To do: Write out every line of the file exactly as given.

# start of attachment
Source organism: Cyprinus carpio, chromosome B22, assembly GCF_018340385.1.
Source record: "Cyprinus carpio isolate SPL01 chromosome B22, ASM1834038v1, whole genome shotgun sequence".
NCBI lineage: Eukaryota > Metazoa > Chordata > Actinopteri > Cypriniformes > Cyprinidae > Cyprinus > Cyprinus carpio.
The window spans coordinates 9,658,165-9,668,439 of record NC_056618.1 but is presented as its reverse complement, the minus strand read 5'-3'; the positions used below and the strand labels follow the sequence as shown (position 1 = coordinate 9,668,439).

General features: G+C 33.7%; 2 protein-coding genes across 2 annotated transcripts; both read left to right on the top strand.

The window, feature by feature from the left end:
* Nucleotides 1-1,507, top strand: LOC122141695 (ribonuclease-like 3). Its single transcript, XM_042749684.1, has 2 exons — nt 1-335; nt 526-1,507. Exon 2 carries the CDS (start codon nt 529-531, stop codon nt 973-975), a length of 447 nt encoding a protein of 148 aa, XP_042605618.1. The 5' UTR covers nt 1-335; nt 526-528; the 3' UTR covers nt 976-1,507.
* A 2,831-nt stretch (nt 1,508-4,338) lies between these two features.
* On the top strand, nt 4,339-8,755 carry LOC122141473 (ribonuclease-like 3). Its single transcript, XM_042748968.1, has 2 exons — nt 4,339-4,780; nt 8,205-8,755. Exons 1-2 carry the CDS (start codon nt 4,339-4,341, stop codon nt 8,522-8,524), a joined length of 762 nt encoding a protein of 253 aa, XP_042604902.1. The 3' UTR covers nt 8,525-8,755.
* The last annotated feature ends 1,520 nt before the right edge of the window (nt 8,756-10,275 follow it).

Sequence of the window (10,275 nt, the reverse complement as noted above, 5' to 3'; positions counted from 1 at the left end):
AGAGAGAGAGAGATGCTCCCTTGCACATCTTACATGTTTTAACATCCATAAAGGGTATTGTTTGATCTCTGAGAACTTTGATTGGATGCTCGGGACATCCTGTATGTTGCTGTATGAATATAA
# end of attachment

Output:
Source organism: Cyprinus carpio, chromosome B22, assembly GCF_018340385.1.
Source record: "Cyprinus carpio isolate SPL01 chromosome B22, ASM1834038v1, whole genome shotgun sequence".
NCBI lineage: Eukaryota > Metazoa > Chordata > Actinopteri > Cypriniformes > Cyprinidae > Cyprinus > Cyprinus carpio.
The window spans coordinates 9,658,165-9,668,439 of record NC_056618.1 but is presented as its reverse complement, the minus strand read 5'-3'; the positions used below and the strand labels follow the sequence as shown (position 1 = coordinate 9,668,439).

General features: G+C 33.7%; 2 protein-coding genes across 2 annotated transcripts; both read left to right on the top strand.

The window, feature by feature from the left end:
* Nucleotides 1-1,507, top strand: LOC122141695 (ribonuclease-like 3). Its single transcript, XM_042749684.1, has 2 exons — nt 1-335; nt 526-1,507. Exon 2 carries the CDS (start codon nt 529-531, stop codon nt 973-975), a length of 447 nt encoding a protein of 148 aa, XP_042605618.1. The 5' UTR covers nt 1-335; nt 526-528; the 3' UTR covers nt 976-1,507.
* A 2,831-nt stretch (nt 1,508-4,338) lies between these two features.
* On the top strand, nt 4,339-8,755 carry LOC122141473 (ribonuclease-like 3). Its single transcript, XM_042748968.1, has 2 exons — nt 4,339-4,780; nt 8,205-8,755. Exons 1-2 carry the CDS (start codon nt 4,339-4,341, stop codon nt 8,522-8,524), a joined length of 762 nt encoding a protein of 253 aa, XP_042604902.1. The 3' UTR covers nt 8,525-8,755.
* The last annotated feature ends 1,520 nt before the right edge of the window (nt 8,756-10,275 follow it).

Sequence of the window (10,275 nt, the reverse complement as noted above, 5' to 3'; positions counted from 1 at the left end):
AGAGAGAGAGAGATGCTCCCTTGCACATCTTACATGTTTTAACATCCATAAAGGGTATTGTTTGATCTCTGAGAACTTTGATTGGATGCTCGGGACATCCTGTATGTTGCTGTATGAATATAA